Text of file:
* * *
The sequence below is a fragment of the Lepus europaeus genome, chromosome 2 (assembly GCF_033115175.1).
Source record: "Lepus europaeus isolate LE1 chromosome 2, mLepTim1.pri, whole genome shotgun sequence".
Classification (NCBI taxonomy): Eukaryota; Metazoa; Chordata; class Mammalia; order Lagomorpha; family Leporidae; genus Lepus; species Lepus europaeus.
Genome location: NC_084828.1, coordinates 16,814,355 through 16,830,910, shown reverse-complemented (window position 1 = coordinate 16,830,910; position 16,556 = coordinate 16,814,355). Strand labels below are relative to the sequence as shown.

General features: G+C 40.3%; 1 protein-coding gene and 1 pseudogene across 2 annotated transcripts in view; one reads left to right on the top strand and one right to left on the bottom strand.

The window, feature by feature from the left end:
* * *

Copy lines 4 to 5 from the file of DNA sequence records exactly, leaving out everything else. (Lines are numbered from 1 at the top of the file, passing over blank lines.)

Genome location: NC_084828.1, coordinates 16,814,355 through 16,830,910, shown reverse-complemented (window position 1 = coordinate 16,830,910; position 16,556 = coordinate 16,814,355). Strand labels below are relative to the sequence as shown.

General features: G+C 40.3%; 1 protein-coding gene and 1 pseudogene across 2 annotated transcripts in view; one reads left to right on the top strand and one right to left on the bottom strand.